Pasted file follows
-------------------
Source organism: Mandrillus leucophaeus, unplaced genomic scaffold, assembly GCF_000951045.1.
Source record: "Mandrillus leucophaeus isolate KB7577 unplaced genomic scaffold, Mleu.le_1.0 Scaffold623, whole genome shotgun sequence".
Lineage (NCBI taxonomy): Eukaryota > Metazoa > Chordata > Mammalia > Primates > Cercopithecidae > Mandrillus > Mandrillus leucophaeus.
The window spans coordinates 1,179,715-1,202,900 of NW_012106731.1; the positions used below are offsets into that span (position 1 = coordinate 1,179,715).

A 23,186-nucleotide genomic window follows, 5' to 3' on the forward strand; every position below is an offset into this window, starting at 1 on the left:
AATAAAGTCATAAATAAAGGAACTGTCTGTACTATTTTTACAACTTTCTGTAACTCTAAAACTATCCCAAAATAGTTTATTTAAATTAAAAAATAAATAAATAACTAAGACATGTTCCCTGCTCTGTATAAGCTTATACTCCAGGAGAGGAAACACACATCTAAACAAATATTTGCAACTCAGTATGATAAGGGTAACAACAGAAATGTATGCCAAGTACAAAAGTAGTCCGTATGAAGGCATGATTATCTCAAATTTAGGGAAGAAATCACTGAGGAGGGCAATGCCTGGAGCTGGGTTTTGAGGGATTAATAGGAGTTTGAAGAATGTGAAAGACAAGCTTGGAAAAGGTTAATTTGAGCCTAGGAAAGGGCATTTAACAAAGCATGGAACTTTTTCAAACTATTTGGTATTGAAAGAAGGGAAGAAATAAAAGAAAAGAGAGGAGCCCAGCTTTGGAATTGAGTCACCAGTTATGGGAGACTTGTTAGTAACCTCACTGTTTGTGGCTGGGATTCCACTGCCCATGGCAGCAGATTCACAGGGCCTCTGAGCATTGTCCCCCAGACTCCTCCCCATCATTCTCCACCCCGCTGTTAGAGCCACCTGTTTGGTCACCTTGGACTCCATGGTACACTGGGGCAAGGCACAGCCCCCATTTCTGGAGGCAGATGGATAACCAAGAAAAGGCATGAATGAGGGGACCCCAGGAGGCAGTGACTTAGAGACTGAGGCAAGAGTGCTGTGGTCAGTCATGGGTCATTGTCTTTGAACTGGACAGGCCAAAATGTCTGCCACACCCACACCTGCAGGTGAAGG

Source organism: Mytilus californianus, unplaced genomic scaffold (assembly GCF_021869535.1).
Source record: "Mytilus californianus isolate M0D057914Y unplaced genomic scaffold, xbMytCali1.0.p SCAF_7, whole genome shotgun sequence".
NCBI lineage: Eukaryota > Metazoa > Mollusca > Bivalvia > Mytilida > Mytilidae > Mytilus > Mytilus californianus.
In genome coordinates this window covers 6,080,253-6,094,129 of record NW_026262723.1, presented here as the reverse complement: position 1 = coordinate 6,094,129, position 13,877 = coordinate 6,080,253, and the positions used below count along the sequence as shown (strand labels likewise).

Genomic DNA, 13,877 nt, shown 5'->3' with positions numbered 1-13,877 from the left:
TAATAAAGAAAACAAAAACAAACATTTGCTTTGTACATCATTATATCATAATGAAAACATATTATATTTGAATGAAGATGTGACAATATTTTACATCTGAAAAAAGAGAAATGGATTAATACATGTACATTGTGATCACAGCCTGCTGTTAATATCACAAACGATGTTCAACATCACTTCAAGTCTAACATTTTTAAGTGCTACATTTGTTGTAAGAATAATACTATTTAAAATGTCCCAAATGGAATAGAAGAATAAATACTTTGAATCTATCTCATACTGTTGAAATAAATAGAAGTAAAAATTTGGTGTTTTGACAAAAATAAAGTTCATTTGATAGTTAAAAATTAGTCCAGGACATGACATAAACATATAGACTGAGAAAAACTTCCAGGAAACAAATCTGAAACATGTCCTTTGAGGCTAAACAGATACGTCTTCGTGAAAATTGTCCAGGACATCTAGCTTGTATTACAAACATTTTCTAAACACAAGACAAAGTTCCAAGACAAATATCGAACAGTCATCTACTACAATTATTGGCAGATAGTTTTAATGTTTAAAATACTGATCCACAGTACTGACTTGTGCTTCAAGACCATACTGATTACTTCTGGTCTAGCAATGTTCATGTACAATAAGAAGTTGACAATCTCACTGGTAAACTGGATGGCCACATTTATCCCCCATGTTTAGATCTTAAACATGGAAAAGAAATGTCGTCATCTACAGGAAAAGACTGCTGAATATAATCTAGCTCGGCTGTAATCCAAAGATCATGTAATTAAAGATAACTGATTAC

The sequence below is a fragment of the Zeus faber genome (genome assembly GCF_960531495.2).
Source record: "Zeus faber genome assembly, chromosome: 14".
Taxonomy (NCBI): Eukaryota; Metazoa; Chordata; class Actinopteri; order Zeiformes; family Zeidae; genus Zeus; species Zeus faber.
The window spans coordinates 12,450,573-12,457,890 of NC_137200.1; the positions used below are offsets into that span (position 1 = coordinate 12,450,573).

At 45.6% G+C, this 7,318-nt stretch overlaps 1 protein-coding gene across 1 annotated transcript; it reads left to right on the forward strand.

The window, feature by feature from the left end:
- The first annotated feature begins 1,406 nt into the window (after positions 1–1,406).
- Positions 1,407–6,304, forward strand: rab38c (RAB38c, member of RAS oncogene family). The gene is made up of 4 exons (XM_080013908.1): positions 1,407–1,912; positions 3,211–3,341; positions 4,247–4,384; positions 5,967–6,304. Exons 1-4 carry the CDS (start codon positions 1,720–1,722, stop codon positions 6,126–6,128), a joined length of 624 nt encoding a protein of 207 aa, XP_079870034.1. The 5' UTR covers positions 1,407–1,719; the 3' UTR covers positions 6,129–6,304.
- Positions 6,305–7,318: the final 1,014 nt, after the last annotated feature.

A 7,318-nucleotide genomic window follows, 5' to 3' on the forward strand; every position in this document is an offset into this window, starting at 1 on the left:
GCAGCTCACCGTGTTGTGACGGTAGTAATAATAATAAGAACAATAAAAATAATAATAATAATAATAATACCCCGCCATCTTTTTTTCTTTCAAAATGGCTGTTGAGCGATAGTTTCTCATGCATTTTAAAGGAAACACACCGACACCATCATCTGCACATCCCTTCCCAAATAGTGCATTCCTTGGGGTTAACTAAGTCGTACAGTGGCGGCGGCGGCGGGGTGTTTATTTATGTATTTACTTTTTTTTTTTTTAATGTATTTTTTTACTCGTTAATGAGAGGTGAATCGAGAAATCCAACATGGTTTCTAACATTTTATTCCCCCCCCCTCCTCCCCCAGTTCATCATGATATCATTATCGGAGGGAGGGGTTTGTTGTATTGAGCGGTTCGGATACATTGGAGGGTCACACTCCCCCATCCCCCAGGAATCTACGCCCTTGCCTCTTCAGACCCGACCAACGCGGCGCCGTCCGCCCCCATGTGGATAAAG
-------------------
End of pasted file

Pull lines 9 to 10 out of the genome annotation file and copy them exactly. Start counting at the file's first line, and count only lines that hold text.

NCBI lineage: Eukaryota > Metazoa > Mollusca > Bivalvia > Mytilida > Mytilidae > Mytilus > Mytilus californianus.
In genome coordinates this window covers 6,080,253-6,094,129 of record NW_026262723.1, presented here as the reverse complement: position 1 = coordinate 6,094,129, position 13,877 = coordinate 6,080,253, and the positions used below count along the sequence as shown (strand labels likewise).